JEFFERSON CITY — Missouri senators endorsed a plan Monday to downsize the Missouri General Assembly by cutting 60 members of the state House of Representatives.
The proposed constitutional amendment would shrink the 163-member House, leaving 103 seats to represent the state's nearly 6 million people. The plan avoids the sensitive issue of squeezing out current lawmakers by setting the effective date after the 2020 census, by which time all serving lawmakers would have left the House because of term limits.
Sen. Jim Lembke, who sponsored the measure, said it would make state government more efficient. Officials estimate eliminating 60 state lawmakers could save Missouri about $4.7 million per year.
Senators gave the proposed constitutional amendment first-round approval, and it needs another vote before moving to the House. Ultimately, the change in the state constitution would require a statewide vote, which could be held in November 2012 if lawmakers approve the measure.
Missouri lawmakers have considered proposals in recent years to cut the legislature, but the idea has picked up steam this year. A Missouri House committee has considered a similar proposal.
However, some lawmakers have raised concerns about whether fewer legislators would adequately represent their constituents and warned that rural areas could lose clout if the size of the chamber is reduced.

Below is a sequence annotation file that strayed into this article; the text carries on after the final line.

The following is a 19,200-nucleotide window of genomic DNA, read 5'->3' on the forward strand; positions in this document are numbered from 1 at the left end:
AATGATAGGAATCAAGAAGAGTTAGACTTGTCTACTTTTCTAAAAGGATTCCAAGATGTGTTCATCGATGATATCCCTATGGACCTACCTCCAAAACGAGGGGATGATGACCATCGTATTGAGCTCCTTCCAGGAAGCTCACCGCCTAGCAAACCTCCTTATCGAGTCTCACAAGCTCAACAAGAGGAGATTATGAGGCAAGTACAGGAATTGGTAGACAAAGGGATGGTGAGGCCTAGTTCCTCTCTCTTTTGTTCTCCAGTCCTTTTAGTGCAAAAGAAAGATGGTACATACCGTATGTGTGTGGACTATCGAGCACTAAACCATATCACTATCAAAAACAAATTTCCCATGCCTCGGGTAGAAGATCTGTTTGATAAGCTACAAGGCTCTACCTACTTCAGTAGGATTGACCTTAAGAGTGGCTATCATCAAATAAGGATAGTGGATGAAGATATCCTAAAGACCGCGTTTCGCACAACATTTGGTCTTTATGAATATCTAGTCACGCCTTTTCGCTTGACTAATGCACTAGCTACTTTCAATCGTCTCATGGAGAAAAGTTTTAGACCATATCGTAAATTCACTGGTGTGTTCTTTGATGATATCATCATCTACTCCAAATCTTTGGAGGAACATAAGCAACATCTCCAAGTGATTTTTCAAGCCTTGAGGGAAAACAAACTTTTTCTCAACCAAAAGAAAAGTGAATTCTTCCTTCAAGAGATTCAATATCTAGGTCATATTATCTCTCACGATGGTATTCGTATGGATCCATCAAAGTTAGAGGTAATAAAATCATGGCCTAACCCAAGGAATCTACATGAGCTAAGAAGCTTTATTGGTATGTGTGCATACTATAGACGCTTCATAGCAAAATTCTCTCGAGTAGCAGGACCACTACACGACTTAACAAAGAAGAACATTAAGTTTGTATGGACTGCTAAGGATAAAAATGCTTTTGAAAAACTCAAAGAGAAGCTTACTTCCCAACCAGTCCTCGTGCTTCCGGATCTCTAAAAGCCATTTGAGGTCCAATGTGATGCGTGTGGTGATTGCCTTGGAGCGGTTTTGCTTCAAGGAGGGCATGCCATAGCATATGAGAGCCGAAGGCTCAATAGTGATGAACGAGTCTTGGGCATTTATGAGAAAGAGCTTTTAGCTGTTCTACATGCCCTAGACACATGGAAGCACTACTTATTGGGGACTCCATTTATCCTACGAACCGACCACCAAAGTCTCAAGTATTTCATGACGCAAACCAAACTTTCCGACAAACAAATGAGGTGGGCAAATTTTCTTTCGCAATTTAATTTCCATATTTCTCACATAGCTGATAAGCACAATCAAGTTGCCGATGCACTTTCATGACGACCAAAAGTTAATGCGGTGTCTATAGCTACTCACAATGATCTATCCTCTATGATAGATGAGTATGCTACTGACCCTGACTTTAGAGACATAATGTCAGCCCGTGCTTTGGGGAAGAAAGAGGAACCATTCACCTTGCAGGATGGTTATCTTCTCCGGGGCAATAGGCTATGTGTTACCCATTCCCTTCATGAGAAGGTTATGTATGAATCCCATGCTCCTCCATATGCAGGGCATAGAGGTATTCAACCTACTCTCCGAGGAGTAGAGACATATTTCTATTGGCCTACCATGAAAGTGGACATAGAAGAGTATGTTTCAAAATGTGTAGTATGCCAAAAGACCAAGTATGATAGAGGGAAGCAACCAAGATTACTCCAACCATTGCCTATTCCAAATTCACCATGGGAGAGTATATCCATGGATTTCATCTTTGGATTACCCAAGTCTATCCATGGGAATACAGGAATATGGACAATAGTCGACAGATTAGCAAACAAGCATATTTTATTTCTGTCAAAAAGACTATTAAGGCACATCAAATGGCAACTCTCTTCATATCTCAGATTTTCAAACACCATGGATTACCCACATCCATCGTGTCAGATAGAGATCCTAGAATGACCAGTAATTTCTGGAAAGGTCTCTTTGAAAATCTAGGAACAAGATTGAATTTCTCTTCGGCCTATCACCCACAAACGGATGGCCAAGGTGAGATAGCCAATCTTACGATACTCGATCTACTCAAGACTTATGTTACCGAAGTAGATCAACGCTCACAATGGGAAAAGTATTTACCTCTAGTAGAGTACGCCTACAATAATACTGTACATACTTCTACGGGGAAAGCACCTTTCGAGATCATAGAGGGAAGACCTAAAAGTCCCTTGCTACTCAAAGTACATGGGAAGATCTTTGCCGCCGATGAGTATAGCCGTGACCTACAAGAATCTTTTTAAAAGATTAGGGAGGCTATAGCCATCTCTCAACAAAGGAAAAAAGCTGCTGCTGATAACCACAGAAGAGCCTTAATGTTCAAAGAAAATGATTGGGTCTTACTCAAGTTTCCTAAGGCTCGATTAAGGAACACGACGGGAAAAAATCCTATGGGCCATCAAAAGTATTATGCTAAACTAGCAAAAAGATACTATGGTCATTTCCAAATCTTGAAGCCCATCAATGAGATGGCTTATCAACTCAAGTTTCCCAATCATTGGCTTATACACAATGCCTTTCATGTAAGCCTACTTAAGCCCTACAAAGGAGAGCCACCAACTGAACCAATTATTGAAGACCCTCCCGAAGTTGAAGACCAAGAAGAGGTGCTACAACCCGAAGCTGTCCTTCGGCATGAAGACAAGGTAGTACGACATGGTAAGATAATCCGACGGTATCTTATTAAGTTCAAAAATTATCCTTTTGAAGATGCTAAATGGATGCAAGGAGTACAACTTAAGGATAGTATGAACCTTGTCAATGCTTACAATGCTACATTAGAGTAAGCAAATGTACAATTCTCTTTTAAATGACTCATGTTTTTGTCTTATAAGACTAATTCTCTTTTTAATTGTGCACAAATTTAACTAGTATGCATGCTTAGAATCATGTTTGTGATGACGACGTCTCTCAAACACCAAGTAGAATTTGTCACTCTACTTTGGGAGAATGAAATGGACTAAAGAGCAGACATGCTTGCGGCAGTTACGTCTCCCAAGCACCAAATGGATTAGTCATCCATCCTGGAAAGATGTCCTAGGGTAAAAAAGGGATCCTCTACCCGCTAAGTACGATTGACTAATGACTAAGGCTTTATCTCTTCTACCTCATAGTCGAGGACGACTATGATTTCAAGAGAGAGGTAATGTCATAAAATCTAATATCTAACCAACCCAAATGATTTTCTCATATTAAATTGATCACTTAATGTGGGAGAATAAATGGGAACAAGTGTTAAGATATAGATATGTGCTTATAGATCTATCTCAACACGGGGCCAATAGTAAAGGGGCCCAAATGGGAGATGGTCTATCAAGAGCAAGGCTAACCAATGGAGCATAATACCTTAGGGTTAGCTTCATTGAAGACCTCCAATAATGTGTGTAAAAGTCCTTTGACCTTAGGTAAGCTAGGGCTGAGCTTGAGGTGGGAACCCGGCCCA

Lawmakers in about a half-dozen states have proposed shrinking the number of elected legislators. Some proponents are seeking to make their chambers more effective, and others are looking to save money by cutting down on the office, state and travel expenses that each lawmaker incurs.
For example, in Pennsylvania — home to the nation's second largest legislature — the House speaker contends that a smaller chamber could be more effective and has introduced a plan to cut its 203-member House by 50 lawmakers after redistricting a decade from now.
The nation's largest legislature is in New Hampshire, which has 424 lawmakers — of which 400 serve in the House. The fewest lawmakers are in Nebraska, which has 49 members in its unicameral legislature.